Congress didn't explicitly reference lactation when it passed the Pregnancy Discrimination Act in 1978. It merely said that employers can't fire or punish women because of "pregnancy, childbirth, or related medical conditions," which would seem to encompass the postpartum activation of the mammary glands.
U.S. District Judge Lynn D. Hughes (who is, for the record, a dude), didn't see it that way. Last year, he issued a ruling in the case of Donnicia Venter who, with the backing of the Equal Employment Opportunity Commission, claims she was fired after twice requesting to pump breast milk at work.
"Firing someone because of lactation or breast-pumping is not sex discrimination," Hughes wrote, granting employer Houston Funding's motion for summary judgment. That's because, according to Hughes, lactation is not a medical condition of pregnancy.
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The Fifth Circuit Court of Appeals in New Orleans is scratching its head at that one. A three-judge panel recently overturned Hughes' ruling after turning to the authoritative legal text known as the dictionary (Collins English Dictionary -- Complete and Unabridged, 2003 edition) and concluding, "Lactation is the physiological process of secreting milk from mammary glands and is directly caused by hormonal changes associated with pregnancy and childbirth."
There's also some precedent for a broad interpretation of the "related medical conditions" clause of the Pregnancy Discrimination Act. The court cites one example in which a company was found to have violated the law for requiring new mothers "to have sustained a normal menstrual cycle before they can return to work."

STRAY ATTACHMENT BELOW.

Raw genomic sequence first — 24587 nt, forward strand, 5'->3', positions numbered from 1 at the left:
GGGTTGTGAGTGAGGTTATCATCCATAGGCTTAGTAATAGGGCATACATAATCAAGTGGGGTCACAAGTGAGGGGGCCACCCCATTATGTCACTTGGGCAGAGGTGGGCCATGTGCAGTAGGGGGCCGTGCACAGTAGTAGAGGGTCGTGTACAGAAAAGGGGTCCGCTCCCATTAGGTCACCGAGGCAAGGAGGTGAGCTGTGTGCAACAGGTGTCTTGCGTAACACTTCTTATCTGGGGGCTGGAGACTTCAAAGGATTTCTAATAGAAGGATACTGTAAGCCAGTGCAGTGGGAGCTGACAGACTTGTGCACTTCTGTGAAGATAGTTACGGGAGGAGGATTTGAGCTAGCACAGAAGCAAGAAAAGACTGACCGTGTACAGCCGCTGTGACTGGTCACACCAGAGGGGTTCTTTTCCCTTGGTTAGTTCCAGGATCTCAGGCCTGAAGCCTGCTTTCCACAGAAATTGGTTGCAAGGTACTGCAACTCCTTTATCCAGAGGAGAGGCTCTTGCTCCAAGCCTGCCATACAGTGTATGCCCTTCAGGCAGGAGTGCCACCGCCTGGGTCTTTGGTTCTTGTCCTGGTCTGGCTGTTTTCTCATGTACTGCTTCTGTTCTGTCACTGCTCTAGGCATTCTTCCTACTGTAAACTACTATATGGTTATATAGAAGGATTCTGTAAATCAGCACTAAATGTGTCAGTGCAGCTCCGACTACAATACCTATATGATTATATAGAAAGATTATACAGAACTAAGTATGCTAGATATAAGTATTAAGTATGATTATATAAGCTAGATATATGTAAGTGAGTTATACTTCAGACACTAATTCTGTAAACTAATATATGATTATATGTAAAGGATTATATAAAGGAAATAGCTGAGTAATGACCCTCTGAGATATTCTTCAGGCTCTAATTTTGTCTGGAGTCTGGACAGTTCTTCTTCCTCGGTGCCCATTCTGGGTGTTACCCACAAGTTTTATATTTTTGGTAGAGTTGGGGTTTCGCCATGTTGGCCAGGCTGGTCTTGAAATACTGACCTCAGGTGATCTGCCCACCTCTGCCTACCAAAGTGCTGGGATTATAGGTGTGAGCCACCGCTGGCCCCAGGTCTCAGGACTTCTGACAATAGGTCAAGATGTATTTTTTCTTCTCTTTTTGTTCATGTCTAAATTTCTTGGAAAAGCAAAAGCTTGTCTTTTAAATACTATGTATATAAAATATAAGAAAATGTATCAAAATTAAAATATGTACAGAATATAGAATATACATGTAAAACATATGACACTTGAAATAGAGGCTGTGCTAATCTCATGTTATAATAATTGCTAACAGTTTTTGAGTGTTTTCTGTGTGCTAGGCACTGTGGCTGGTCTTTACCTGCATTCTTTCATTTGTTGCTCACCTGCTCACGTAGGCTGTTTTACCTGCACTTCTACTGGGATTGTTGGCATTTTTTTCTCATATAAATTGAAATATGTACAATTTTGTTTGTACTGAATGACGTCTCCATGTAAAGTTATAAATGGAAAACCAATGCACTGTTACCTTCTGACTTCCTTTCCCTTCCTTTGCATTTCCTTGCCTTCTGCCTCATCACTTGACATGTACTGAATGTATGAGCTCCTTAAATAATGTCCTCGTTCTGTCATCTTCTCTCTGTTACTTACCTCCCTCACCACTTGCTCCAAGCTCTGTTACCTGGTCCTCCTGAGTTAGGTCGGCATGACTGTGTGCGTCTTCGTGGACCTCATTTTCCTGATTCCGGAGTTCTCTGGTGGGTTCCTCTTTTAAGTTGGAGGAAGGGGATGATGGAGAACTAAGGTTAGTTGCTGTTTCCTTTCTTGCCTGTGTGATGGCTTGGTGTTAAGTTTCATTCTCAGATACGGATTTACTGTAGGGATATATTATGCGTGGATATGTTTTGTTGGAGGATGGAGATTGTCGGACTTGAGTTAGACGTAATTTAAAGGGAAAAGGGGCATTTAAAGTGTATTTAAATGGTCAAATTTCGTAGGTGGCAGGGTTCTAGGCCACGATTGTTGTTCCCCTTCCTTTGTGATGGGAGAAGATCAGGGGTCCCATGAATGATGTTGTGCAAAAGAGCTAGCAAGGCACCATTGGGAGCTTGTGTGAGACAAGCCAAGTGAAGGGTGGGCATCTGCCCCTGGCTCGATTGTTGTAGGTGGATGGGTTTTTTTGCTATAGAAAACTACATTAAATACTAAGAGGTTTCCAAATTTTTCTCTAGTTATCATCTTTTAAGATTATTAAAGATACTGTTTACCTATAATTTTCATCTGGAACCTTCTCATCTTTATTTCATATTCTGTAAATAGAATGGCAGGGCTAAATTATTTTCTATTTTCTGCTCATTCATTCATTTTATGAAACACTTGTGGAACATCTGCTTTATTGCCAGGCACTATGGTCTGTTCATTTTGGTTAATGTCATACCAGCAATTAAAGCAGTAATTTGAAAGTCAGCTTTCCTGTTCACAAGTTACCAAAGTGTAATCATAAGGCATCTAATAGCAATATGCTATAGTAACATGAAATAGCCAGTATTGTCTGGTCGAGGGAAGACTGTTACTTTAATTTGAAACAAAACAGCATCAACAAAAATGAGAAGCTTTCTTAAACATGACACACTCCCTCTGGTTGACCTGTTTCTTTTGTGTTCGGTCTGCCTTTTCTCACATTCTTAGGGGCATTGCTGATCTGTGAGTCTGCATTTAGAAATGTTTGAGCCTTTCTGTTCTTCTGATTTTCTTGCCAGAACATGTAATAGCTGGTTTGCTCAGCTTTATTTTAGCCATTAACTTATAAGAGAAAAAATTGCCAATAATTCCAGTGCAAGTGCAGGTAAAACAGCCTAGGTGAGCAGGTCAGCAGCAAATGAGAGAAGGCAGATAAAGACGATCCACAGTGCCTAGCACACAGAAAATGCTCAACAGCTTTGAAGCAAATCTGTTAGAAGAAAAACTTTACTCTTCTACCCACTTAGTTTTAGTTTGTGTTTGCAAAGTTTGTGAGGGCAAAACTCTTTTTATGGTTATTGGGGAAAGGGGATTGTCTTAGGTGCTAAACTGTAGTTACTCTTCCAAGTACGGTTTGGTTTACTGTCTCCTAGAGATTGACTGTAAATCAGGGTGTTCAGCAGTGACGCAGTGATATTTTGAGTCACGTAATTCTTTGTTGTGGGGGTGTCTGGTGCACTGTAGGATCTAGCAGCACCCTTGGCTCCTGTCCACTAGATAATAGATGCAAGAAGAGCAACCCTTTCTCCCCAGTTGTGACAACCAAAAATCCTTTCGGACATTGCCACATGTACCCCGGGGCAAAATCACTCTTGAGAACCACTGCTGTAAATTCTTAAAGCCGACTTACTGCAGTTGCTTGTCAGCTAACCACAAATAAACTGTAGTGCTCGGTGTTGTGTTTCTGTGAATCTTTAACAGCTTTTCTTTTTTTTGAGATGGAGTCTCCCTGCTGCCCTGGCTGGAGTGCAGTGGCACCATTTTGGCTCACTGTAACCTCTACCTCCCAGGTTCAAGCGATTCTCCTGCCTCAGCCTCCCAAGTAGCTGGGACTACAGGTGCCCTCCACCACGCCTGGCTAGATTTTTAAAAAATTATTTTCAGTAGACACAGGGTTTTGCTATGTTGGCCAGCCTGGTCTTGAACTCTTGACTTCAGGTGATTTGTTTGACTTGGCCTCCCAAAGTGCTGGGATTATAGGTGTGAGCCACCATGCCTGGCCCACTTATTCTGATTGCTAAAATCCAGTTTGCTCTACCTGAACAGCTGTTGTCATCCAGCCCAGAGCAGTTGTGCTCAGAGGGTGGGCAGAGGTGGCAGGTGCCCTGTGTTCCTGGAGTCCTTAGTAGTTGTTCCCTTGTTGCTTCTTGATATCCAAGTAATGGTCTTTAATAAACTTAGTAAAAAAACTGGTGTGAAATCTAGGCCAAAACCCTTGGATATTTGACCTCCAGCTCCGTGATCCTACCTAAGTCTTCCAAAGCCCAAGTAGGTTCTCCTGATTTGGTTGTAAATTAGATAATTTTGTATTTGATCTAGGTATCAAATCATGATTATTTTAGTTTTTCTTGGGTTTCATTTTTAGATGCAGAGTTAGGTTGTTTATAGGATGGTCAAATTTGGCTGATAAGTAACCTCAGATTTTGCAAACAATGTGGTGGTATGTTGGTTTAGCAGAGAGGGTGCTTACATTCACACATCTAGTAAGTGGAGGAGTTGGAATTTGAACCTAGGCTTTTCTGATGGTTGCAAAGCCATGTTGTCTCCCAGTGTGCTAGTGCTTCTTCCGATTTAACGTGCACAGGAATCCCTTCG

Venters' case is a strong one, the Fifth Circuit's ruling suggests. She'd worked for Houston Funding for two-and-a-half years when she took maternity leave in December 2008. It was a difficult pregnancy, a C-section, and her doctor didn't clear her for two months. When she called Houston Funding partner Harry Cagle on February 17 to tell him she was ready to get back to work, he said her position had been filled.
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The company's stated reason for firing Venters was job abandonment. It said it made the decision on February 13 after failing to hear from her in two months.
The appeals court points out that there are some inconsistencies in Houston Funding's account. There was the termination letter, which was ostensibly written on and dated February 16 but wasn't mailed until February 20, three days after Venters had spoken to Cagle. Then there was the fact that Venters' cell phone records showed she had spent 115 minutes on the phone with her employer in the month preceding her termination.
In one of those conversations, she'd asked her supervisor if she'd be able to use her breast pump when she returned to work. When the supervisor asked Cagle, he "responded with a strong 'NO. Maybe she needs to stay home longer.'" It was when she broached the subject a second time that Cagle paused before telling her she was fired.
The Fifth Circuit's decision only addresses Hughes' summary judgment ruling. The case now goes back to district court, where the court will weight the facts to determine if Venters was, in fact, discriminated against for wanting to breastfeed. Or maybe Houston Funding will just decide to cut its losses at this point and agree to a settlement.